The benefit of PE in reducing fungal infections was described in a prospective study conducted in Porto, Portugal. The building of new individual rooms with central HEPA filtration in the hematology unit significantly reduces the rates of proven or probable IFI (1.5% vs. 0%, P < 0.001). The consumption of antifungals was reduced and the final cost with antifungal therapy was reduced by 17.4% (15).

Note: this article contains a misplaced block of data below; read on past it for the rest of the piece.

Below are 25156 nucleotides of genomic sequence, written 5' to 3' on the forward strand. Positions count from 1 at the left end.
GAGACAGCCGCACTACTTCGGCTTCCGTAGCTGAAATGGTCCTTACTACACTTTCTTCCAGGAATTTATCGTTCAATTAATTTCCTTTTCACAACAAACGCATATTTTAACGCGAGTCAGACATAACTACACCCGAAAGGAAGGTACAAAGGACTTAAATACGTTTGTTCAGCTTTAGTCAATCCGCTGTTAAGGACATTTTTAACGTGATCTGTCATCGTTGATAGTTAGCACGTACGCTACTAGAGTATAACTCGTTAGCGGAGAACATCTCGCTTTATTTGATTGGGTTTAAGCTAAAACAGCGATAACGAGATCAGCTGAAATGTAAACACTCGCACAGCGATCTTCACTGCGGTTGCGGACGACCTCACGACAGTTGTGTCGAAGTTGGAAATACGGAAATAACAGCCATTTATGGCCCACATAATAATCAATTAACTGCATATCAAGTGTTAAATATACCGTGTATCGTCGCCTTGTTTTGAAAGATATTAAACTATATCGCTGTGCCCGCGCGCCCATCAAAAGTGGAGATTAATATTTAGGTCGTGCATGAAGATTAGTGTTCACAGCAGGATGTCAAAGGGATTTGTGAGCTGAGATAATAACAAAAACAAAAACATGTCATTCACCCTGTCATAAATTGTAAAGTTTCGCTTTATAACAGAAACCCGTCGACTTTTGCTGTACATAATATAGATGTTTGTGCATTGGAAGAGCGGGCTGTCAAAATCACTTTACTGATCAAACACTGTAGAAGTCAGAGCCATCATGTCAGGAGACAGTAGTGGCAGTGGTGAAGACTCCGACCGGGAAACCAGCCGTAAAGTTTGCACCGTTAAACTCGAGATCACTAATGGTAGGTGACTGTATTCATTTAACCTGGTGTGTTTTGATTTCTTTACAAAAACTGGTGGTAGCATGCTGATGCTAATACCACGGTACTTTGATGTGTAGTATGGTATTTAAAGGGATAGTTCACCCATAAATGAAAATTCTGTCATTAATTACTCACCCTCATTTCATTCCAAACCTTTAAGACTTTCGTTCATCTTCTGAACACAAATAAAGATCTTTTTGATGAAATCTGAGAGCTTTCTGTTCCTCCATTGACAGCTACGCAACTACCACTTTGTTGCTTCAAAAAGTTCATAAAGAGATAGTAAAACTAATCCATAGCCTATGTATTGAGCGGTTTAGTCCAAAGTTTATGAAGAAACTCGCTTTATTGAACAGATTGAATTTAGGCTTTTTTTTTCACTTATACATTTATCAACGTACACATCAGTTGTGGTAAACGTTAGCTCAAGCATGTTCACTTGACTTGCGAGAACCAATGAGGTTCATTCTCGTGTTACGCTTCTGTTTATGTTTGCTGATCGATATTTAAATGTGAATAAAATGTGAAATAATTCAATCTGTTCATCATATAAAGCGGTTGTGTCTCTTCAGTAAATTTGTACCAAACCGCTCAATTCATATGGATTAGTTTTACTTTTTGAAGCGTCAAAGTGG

Evidence about infection control measures, involving ventilation and air-quality technologies, is mostly restricted to assessment of the impact of PE wards on invasive mold infections incidence, among high-risk patients undergoing HSCT or intensive chemotherapy for acute leukemia (15, 22-24). The benefit of rooms with positive pressure isolation in reducing invasive aspergillosis (IA) was registered in an adult hematological intensive care unit in a university hospital in France. The incidence of IA decreased from 13.2% before environmental modification to 1.6% after modification (14). Construction and renovation are a well-known risk factor for fungal infections, mainly caused by Aspergillus spp. (25, 26). This is plausible because these activities had been shown to dramatically increase the amount of airborne fungal spores (25). The benefit of preventive strategies in reducing spores counts, especially during renovation or construction, is known (13, 23, 24, 27). In our study, we observed a decreasing trend of invasive mold infections in the intervention group (0.5% vs. 3.3%, P = 0.057), in agreement to rates identified in studies that evaluated similar strategies (15, 22-24). Although patients in the control group were admitted in the period of PE ward construction, several others renovations continued to be made in our institution, after PE inauguration, and the intervention group also could have been exposed to dust. Although patients admitted to the PE ward may be adequately protected, they often required transfer to other areas of the hospital, either for diagnostic or therapeutic interventions, when they are exposed to the risk of acquiring invasive mold infections. Patients that required going outside the PE unit were required to wear N95 masks. The benefit of this strategy in preventing nosocomial aspergillosis during hospital construction was already demonstrated (28) and, furthermore, we could not expect that HEPA filtering facility would completely remove the risk of infection.